|Year : 2018 | Volume
| Issue : 6 | Page : 284-285
New-onset androgenic alopecia following human chorionic gonadotropic diet and testosterone pellet implantation
Jacob Griggs, Hind Almohanna, Azhar Ahmed, Antonella Tosti
Department of Dermatology and Cutaneous Surgery, University of Miami Miller School of Medicine, Miami, Florida, USA
|Date of Web Publication||1-Feb-2019|
Mr. Jacob Griggs
Department of Dermatology and Cutaneous Surgery, University of Miami Miller School of Medicine, 1475 NW 12th Ave., Suite 2175, Miami 33136, Florida
Source of Support: None, Conflict of Interest: None
| Abstract|| |
A diet involving human chorionic gonadotropic (hCG) injections combined with extreme caloric restriction is sometimes undertaken by people desiring rapid weight loss. We report a patient with new-onset androgenic alopecia following hCG diet combined with the implantation of testosterone pellets.
Keywords: Androgenic alopecia, hair loss, human chorionic gonadotropic diet, testosterone, testosterone pellet
|How to cite this article:|
Griggs J, Almohanna H, Ahmed A, Tosti A. New-onset androgenic alopecia following human chorionic gonadotropic diet and testosterone pellet implantation. Int J Trichol 2018;10:284-5
|How to cite this URL:|
Griggs J, Almohanna H, Ahmed A, Tosti A. New-onset androgenic alopecia following human chorionic gonadotropic diet and testosterone pellet implantation. Int J Trichol [serial online] 2018 [cited 2022 Dec 7];10:284-5. Available from: https://www.ijtrichology.com/text.asp?2018/10/6/284/251427
| Introduction|| |
Androgens have a clear role in the pathogenesis of androgenic alopecia in men with genetic susceptibility; however, the effect of an iatrogenic increase of androgen levels by human chorionic gonadotropic (hCG) supplementation or testosterone pellet implant is less clear. There are many anecdotal reports from men linking testosterone supplementation to hair loss, and androgenic alopecia is considered a potential side effect of testosterone therapy, yet there are surprisingly few cases published in the literature.
| Case Report|| |
A man in the fourth decade of life with a family history of mild androgenic alopecia in his father first noticed sudden hair loss in 2016, 1 year after starting the hCG diet for weight loss followed by testosterone hormone pellet implantation intended for gain of muscle mass. The patient denied losing weight from the diet. Physical examination showed Norwood Hamilton Stage III male-pattern hair loss [Figure 1].
|Figure 1: Trichoscopy exhibited hair shaft diameter variability, supporting the diagnosis of androgenic alopecia|
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| Discussion|| |
Supplementation of hCG is sometimes abused in an effort to lose weight or for the purposes of performance enhancement in athletes; however, there is no scientific basis supporting the effectiveness of hCG use for weight loss. The use of hCG in combination with caloric restriction has been previously reported to cause telogen effluvium after treatment cessation. While the telogen effluvium may be caused by weight loss associated with the caloric restriction, another proposed hypothesis is the induction of a “pseudopregnancy” state by hCG, thereby causing telogen effluvium after the cessation of hCG therapy similar to that experienced by postpartum women. Administration of hCG is known to increase intratesticular testosterone levels, which highly correlates with serum testosterone levels after hCG administration. The ability of hCG to modulate testosterone provides an intuitive mechanism for how hCG may contribute to androgenic alopecia.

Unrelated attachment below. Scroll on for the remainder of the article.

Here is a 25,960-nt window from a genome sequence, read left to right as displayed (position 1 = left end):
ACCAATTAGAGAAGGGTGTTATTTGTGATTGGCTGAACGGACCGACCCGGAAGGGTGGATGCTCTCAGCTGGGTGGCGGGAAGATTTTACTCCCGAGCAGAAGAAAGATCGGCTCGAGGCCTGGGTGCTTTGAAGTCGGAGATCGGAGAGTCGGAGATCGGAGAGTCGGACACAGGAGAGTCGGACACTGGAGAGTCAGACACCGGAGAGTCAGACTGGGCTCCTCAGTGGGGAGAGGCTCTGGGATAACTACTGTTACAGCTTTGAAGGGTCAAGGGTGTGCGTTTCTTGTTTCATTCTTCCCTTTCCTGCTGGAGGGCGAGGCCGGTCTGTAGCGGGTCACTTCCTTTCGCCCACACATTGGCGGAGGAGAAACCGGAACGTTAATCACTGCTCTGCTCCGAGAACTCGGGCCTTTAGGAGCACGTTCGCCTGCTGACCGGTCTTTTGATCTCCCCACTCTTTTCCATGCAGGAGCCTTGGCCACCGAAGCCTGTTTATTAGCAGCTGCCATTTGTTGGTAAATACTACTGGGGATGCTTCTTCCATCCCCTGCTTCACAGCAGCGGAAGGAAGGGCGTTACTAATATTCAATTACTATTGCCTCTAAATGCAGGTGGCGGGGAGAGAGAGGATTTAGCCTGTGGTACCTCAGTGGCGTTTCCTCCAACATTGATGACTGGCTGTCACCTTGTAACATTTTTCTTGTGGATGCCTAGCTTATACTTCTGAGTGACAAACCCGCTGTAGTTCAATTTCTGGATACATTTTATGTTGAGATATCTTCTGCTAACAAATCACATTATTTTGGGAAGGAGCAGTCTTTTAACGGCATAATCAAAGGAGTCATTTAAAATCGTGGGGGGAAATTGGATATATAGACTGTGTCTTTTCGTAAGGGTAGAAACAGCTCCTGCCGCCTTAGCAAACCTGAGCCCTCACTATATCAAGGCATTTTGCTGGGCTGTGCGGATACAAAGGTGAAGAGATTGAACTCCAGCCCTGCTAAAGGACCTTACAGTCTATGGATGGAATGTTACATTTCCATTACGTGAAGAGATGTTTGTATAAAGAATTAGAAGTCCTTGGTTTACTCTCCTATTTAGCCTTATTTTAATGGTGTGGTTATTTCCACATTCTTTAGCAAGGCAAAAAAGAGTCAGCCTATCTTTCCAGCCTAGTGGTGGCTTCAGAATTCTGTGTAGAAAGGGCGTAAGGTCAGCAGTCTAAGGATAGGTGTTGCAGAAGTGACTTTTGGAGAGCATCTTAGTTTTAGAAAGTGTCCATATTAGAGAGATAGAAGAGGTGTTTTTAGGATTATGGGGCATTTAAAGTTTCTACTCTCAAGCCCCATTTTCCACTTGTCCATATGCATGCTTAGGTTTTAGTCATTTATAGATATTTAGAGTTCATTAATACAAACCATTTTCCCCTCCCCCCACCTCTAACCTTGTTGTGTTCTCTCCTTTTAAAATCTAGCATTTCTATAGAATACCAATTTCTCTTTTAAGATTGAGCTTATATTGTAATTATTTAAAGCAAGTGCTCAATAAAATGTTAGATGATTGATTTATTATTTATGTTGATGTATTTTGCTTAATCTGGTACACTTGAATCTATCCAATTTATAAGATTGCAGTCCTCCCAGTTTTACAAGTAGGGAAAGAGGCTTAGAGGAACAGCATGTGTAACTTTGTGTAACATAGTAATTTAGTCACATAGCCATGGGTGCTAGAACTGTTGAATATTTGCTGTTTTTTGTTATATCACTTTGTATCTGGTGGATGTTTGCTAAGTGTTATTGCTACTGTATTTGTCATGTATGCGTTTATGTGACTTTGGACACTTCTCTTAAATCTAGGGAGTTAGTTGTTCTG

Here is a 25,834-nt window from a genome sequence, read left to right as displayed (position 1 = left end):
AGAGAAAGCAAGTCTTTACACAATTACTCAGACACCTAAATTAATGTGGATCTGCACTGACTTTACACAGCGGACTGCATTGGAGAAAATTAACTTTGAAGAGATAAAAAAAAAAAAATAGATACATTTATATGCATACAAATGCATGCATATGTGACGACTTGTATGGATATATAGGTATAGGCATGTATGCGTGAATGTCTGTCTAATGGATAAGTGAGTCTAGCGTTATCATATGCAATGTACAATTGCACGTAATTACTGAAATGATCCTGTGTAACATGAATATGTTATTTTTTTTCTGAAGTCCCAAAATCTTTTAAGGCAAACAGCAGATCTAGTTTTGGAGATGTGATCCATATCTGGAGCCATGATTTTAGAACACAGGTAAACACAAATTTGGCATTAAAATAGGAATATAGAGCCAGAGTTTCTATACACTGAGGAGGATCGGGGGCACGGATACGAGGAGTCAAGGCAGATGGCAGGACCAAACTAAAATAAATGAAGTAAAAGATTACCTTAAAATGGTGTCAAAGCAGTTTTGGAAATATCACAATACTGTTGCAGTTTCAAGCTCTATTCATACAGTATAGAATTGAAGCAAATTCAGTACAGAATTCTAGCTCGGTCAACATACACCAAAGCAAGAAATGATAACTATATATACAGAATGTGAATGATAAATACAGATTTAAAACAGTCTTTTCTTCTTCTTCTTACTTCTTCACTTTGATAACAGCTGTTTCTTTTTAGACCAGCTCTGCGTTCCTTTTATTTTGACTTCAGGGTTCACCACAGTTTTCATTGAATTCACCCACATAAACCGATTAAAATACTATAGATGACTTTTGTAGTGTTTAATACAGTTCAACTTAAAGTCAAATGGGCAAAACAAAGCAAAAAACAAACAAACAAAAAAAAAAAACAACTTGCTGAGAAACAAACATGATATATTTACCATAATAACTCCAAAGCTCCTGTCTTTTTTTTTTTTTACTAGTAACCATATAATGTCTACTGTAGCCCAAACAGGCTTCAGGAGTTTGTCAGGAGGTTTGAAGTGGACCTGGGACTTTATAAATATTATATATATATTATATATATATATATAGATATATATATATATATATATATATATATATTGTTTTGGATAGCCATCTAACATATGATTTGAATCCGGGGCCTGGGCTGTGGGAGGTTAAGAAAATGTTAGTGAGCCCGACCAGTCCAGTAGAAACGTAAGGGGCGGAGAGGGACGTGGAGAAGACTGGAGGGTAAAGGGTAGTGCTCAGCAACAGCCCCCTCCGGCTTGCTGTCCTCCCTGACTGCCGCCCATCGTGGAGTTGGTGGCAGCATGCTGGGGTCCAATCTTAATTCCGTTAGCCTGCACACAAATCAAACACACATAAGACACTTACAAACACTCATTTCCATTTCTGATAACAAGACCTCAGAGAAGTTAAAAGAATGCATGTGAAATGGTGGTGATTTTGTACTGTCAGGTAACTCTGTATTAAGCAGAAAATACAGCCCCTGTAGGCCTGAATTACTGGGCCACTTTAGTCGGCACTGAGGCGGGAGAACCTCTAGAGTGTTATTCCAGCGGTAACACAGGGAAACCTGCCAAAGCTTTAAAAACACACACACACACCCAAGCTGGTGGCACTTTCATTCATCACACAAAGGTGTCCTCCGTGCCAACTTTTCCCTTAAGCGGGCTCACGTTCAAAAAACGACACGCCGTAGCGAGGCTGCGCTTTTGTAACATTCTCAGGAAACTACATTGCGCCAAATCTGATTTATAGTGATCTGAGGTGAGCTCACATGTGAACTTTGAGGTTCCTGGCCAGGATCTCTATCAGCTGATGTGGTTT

Testosterone pellets are inserted subcutaneously and are typically used to treat male hypogonadism. They involve a slow-rising and sustained increase in testosterone levels. Our patient was using the testosterone pellet to gain muscle mass, a common reason for testosterone abuse. Androgenic alopecia is considered a potential side effect of testosterone pellets; however, its incidence is unknown, as literature on the matter is lacking. In fact, in a retrospective chart review that tracked the adverse events of 273 patients treated with testosterone pellets followed over 3 years, no patients reported hair loss.
Testosterone therapy by other modalities has been shown to cause androgenic alopecia. One case reports the onset of androgenic alopecia in a female patient after approximately 18 months of connubial exposure to her husband's topical testosterone gel. A prospective interventional study of female-to-male transsexuals demonstrated androgenic alopecia caused by long-term testosterone therapy via intramuscular, transdermal, or oral route. Treatment targeting androgens using 5α-reductase inhibitor finasteride was shown to improve androgenic alopecia in female-to-male transsexuals.
Androgens are clearly implicated in the development of androgenic alopecia. As evidenced by the patient we report, the combination of hCG and testosterone pellet administration can precipitate androgenic alopecia in a genetically susceptible individual. Potential users of either treatment should be aware of this important cosmetic complication.
The authors would like to thank the staff of the dermatology department at the University of Miami Hospital for their support.
Financial support and sponsorship
Conflicts of interest
Dr. Antonella Tosti is a consultant for P&G, DS Laboratories, and Monat; and a principal investigator for Incyte, Lilly, Aclaris, and Nutrafol.
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